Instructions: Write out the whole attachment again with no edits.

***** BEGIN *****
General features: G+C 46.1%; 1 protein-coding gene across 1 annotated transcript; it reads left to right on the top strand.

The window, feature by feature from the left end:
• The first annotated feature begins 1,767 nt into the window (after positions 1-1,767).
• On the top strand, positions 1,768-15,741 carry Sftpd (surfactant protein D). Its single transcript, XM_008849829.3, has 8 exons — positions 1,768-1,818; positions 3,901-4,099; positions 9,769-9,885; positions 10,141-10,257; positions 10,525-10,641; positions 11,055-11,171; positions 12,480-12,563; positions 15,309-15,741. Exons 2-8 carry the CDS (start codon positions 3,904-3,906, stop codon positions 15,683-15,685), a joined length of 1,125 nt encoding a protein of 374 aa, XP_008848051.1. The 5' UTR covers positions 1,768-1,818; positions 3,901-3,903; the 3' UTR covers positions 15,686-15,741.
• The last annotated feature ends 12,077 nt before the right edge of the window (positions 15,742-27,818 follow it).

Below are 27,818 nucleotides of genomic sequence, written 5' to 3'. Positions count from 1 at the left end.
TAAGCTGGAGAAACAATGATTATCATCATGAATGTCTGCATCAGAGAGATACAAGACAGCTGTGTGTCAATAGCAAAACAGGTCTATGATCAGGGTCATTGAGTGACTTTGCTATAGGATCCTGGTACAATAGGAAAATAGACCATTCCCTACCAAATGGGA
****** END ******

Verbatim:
General features: G+C 46.1%; 1 protein-coding gene across 1 annotated transcript; it reads left to right on the top strand.

The window, feature by feature from the left end:
• The first annotated feature begins 1,767 nt into the window (after positions 1-1,767).
• On the top strand, positions 1,768-15,741 carry Sftpd (surfactant protein D). Its single transcript, XM_008849829.3, has 8 exons — positions 1,768-1,818; positions 3,901-4,099; positions 9,769-9,885; positions 10,141-10,257; positions 10,525-10,641; positions 11,055-11,171; positions 12,480-12,563; positions 15,309-15,741. Exons 2-8 carry the CDS (start codon positions 3,904-3,906, stop codon positions 15,683-15,685), a joined length of 1,125 nt encoding a protein of 374 aa, XP_008848051.1. The 5' UTR covers positions 1,768-1,818; positions 3,901-3,903; the 3' UTR covers positions 15,686-15,741.
• The last annotated feature ends 12,077 nt before the right edge of the window (positions 15,742-27,818 follow it).

Below are 27,818 nucleotides of genomic sequence, written 5' to 3'. Positions count from 1 at the left end.
TAAGCTGGAGAAACAATGATTATCATCATGAATGTCTGCATCAGAGAGATACAAGACAGCTGTGTGTCAATAGCAAAACAGGTCTATGATCAGGGTCATTGAGTGACTTTGCTATAGGATCCTGGTACAATAGGAAAATAGACCATTCCCTACCAAATGGGA